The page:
WRC » Raikkonen: Sometimes you learn the hard way


Kimi Raikkonen: It was just one of those things. We were pushing hard: in fact we were fastest on the first two split times. Then unfortunately we went off: this can happen when you're trying.

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Dice - Unregistered

July 10, 2010 11:12 AM

If crashing equals learning, Kimi should already be a better rally driver than Seb Loeb!

Also seems he's not learning too well from his mistakes, since he keeps making them at every round.

Over-rated in F1, over-rated in rally, & over driving the car to try prove something to himself.

pilsbury - Unregistered

July 10, 2010 11:45 AM

Stupid comment Dice. Going by your comment Colin Mcrae was rubbish. He crashed loads, especialy in the early days. For the amount of rallys Kimi has entered, he has progressed well. This is his first on tarmac, and he's posting top five times, beating the works Ford cars,what do you expect him to do ? He is out performing many more experianced drivers, so how bad are they in your opinion ?

Roadrunner - Unregistered

July 10, 2010 3:45 PM

Rally is not Formula 1. The danger of crashing is much higher, especially for unexperienced drivers. It takes time to learn, and from what we have seen so far, Kimi has learned faster than most of the others when they entered the WRC.
You can see that the learning curve is much longer on WRC than in Formula 1, where drivers like Hamilton could just hop into the car and be competetive right from the beginning. This doesn't happen in WRC (Loeb doesn't count cos he's an alien). Even Latvala and Ogier, who are some of the greatest talents, have needed their time to become competetive.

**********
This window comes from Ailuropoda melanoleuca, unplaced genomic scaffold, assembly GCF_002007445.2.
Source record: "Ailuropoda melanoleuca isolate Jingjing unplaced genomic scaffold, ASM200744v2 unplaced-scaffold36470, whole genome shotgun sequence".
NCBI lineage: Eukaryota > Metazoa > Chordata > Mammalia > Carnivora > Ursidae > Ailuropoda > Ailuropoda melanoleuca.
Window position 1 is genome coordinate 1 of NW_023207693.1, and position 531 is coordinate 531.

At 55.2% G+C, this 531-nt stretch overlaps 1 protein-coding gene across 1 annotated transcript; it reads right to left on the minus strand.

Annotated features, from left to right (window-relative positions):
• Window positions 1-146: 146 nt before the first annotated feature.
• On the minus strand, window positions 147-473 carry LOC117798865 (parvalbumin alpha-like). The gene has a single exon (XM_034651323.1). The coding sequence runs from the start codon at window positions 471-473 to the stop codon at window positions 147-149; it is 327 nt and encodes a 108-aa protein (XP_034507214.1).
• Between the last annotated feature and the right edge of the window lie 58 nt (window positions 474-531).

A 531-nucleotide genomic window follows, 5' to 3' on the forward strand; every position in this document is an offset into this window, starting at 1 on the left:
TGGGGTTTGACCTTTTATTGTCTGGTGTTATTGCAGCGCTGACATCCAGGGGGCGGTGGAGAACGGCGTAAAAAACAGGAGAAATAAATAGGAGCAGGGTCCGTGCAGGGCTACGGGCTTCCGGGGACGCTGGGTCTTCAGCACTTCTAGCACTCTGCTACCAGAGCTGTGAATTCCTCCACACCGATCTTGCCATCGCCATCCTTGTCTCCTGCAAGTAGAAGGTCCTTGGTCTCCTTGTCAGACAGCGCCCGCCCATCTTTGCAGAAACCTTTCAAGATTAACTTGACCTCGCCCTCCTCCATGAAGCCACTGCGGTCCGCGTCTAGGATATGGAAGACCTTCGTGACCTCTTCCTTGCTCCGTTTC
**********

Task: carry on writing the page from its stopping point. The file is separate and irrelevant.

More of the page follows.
Considering all that, I would say, Kimi has been pretty impressive so far.

racer - Unregistered

July 10, 2010 9:27 PM

Hmm, Hamilton didn't "just hop onto a F1 and became competitive right away", he had years of experience on open wheel formula cars under his belt, including a GP2 title, which is the category immediately below F1.

Roadrunner - Unregistered

July 11, 2010 12:43 PM

@ Racer

You're right he didn't. What I meant, was just that he had already learnt almost everything before coming to F1. That's a difference between Rally and F1. If you come to Formula 1 today, you have been racing for maybe 15 years. First in a Kart, then in the lower open wheel championships. And when you get to Formula 1, you are already pretty close to your personal limit. There is not much you can still learn. That's why you usually see drivers improve dramatically after arriving at F1.
In Rally, there a many things that you haven't learnt as a F1 driver.

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